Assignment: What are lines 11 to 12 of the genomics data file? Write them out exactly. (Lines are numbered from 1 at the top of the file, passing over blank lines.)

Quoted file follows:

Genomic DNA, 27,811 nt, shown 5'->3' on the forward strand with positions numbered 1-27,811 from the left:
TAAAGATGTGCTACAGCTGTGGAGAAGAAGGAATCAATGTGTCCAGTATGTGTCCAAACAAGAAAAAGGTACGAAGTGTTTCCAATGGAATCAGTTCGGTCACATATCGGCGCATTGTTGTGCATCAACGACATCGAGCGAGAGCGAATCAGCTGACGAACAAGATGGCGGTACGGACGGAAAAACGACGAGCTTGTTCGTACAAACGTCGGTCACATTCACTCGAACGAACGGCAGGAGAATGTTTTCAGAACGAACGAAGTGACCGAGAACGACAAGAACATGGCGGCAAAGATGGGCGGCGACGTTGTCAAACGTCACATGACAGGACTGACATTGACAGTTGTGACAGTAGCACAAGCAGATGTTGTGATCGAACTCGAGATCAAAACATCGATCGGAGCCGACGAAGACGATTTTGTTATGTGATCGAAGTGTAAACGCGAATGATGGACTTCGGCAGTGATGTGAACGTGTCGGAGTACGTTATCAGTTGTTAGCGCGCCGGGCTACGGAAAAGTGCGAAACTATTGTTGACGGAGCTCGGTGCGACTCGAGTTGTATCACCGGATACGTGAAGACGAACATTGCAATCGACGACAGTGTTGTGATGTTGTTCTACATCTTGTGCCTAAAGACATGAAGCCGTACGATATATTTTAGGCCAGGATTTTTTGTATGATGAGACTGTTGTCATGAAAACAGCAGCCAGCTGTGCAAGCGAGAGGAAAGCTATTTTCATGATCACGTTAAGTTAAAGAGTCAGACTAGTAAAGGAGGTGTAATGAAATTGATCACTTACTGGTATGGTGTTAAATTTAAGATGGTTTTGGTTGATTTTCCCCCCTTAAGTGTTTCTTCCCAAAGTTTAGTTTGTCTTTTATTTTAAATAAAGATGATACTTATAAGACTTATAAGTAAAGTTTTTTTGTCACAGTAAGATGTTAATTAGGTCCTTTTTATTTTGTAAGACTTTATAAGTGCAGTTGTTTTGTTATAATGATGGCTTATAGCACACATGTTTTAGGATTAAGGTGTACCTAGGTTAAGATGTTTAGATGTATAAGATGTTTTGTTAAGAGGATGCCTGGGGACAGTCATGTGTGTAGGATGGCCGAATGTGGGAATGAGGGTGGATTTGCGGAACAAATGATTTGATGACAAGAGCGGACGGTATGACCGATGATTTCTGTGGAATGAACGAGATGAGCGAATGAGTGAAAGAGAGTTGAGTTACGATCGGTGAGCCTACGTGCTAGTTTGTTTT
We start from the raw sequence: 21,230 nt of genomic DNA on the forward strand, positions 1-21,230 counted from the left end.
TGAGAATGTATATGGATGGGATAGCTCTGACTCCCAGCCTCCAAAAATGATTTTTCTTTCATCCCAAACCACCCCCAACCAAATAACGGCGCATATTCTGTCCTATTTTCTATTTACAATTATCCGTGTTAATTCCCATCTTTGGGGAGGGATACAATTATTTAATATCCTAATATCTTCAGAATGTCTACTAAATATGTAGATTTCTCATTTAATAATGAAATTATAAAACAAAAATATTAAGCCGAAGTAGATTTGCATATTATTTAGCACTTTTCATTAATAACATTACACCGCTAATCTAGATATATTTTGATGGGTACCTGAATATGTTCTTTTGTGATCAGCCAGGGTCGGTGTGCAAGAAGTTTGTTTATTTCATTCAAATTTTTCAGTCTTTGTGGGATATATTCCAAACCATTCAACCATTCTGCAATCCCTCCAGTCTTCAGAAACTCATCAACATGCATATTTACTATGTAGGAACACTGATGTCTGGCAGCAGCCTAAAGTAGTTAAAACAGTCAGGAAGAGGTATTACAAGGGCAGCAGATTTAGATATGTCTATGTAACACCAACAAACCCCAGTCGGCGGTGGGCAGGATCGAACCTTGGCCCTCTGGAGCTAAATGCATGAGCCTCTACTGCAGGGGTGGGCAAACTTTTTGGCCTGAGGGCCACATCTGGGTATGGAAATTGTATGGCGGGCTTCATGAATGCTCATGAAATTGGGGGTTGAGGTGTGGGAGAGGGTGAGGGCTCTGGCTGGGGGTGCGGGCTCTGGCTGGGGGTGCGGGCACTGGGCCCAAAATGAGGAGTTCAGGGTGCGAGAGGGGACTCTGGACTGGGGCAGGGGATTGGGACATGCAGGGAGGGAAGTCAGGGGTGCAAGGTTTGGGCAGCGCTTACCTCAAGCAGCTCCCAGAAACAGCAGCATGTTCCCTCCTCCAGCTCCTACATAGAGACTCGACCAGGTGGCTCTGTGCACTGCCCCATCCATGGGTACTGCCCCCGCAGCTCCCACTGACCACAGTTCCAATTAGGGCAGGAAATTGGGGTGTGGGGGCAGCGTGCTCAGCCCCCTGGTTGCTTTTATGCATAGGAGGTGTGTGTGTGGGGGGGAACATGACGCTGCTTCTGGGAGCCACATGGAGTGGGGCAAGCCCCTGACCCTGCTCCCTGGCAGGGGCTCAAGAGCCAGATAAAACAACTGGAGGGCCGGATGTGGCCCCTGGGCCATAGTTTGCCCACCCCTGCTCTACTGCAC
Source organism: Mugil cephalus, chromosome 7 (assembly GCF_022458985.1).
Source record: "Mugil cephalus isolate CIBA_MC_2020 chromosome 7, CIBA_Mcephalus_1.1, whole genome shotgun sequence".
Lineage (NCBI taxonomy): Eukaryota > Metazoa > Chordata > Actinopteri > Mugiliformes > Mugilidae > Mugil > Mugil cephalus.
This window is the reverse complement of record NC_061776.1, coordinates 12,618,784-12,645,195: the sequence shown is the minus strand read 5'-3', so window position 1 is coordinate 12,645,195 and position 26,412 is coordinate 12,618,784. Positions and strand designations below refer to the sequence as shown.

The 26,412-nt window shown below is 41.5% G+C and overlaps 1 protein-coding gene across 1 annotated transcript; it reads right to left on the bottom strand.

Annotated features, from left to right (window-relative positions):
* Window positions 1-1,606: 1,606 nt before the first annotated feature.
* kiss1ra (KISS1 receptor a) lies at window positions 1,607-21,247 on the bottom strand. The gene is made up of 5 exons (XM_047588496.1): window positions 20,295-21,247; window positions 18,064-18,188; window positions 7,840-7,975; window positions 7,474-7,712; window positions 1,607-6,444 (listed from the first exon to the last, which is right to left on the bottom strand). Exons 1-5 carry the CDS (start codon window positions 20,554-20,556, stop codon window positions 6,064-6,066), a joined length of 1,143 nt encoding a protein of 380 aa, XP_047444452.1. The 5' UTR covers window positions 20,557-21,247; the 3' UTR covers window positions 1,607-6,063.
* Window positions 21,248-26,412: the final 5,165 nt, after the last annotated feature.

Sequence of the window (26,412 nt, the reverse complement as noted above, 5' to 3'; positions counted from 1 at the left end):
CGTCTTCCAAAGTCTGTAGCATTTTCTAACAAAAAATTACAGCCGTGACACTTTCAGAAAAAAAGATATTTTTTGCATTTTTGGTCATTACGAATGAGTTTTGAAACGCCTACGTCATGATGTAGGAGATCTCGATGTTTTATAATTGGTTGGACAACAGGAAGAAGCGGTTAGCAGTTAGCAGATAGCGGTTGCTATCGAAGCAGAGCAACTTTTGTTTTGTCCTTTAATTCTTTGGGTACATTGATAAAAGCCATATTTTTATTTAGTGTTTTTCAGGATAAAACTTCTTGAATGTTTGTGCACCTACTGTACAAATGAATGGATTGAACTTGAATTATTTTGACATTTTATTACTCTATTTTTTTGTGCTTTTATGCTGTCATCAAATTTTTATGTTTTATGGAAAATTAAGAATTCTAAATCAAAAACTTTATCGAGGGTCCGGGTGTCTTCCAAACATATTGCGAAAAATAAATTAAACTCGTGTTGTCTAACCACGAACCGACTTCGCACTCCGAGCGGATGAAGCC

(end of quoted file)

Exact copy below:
* Window positions 1-1,606: 1,606 nt before the first annotated feature.
* kiss1ra (KISS1 receptor a) lies at window positions 1,607-21,247 on the bottom strand. The gene is made up of 5 exons (XM_047588496.1): window positions 20,295-21,247; window positions 18,064-18,188; window positions 7,840-7,975; window positions 7,474-7,712; window positions 1,607-6,444 (listed from the first exon to the last, which is right to left on the bottom strand). Exons 1-5 carry the CDS (start codon window positions 20,554-20,556, stop codon window positions 6,064-6,066), a joined length of 1,143 nt encoding a protein of 380 aa, XP_047444452.1. The 5' UTR covers window positions 20,557-21,247; the 3' UTR covers window positions 1,607-6,063.